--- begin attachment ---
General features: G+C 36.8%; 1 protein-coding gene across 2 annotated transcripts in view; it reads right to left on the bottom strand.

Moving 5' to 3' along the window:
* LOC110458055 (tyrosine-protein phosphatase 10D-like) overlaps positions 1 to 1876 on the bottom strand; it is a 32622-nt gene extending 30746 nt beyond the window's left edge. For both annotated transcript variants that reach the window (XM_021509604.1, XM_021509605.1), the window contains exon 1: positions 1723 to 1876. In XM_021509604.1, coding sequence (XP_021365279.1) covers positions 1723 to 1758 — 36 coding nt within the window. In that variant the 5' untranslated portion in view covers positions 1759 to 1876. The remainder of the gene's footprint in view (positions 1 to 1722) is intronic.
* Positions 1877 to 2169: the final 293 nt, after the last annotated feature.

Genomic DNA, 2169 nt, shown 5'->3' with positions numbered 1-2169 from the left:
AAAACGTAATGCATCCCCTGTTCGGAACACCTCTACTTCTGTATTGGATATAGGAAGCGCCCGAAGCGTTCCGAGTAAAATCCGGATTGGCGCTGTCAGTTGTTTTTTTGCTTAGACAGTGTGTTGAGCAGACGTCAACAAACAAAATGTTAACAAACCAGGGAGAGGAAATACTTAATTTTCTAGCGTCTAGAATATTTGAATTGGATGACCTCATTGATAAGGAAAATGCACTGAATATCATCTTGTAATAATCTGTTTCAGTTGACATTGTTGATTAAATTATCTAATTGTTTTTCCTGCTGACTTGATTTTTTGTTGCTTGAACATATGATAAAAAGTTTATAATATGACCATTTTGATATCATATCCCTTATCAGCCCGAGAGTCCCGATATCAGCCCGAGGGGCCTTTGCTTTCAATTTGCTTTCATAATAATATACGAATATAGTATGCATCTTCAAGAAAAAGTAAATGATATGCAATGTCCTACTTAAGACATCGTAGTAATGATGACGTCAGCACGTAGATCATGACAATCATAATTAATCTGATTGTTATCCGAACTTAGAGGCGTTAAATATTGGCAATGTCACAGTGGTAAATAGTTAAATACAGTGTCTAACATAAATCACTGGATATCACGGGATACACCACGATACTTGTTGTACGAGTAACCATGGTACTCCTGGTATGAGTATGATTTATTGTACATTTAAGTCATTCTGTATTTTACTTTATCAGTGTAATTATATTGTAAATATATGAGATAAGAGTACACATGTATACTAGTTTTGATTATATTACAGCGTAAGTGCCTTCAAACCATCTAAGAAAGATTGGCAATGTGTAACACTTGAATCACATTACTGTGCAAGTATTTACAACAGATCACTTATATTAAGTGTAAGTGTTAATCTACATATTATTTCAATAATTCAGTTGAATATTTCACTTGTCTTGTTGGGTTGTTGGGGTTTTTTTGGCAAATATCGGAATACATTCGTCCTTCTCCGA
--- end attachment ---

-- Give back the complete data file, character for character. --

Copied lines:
General features: G+C 36.8%; 1 protein-coding gene across 2 annotated transcripts in view; it reads right to left on the bottom strand.

Moving 5' to 3' along the window:
* LOC110458055 (tyrosine-protein phosphatase 10D-like) overlaps positions 1 to 1876 on the bottom strand; it is a 32622-nt gene extending 30746 nt beyond the window's left edge. For both annotated transcript variants that reach the window (XM_021509604.1, XM_021509605.1), the window contains exon 1: positions 1723 to 1876. In XM_021509604.1, coding sequence (XP_021365279.1) covers positions 1723 to 1758 — 36 coding nt within the window. In that variant the 5' untranslated portion in view covers positions 1759 to 1876. The remainder of the gene's footprint in view (positions 1 to 1722) is intronic.
* Positions 1877 to 2169: the final 293 nt, after the last annotated feature.

Genomic DNA, 2169 nt, shown 5'->3' with positions numbered 1-2169 from the left:
AAAACGTAATGCATCCCCTGTTCGGAACACCTCTACTTCTGTATTGGATATAGGAAGCGCCCGAAGCGTTCCGAGTAAAATCCGGATTGGCGCTGTCAGTTGTTTTTTTGCTTAGACAGTGTGTTGAGCAGACGTCAACAAACAAAATGTTAACAAACCAGGGAGAGGAAATACTTAATTTTCTAGCGTCTAGAATATTTGAATTGGATGACCTCATTGATAAGGAAAATGCACTGAATATCATCTTGTAATAATCTGTTTCAGTTGACATTGTTGATTAAATTATCTAATTGTTTTTCCTGCTGACTTGATTTTTTGTTGCTTGAACATATGATAAAAAGTTTATAATATGACCATTTTGATATCATATCCCTTATCAGCCCGAGAGTCCCGATATCAGCCCGAGGGGCCTTTGCTTTCAATTTGCTTTCATAATAATATACGAATATAGTATGCATCTTCAAGAAAAAGTAAATGATATGCAATGTCCTACTTAAGACATCGTAGTAATGATGACGTCAGCACGTAGATCATGACAATCATAATTAATCTGATTGTTATCCGAACTTAGAGGCGTTAAATATTGGCAATGTCACAGTGGTAAATAGTTAAATACAGTGTCTAACATAAATCACTGGATATCACGGGATACACCACGATACTTGTTGTACGAGTAACCATGGTACTCCTGGTATGAGTATGATTTATTGTACATTTAAGTCATTCTGTATTTTACTTTATCAGTGTAATTATATTGTAAATATATGAGATAAGAGTACACATGTATACTAGTTTTGATTATATTACAGCGTAAGTGCCTTCAAACCATCTAAGAAAGATTGGCAATGTGTAACACTTGAATCACATTACTGTGCAAGTATTTACAACAGATCACTTATATTAAGTGTAAGTGTTAATCTACATATTATTTCAATAATTCAGTTGAATATTTCACTTGTCTTGTTGGGTTGTTGGGGTTTTTTTGGCAAATATCGGAATACATTCGTCCTTCTCCGA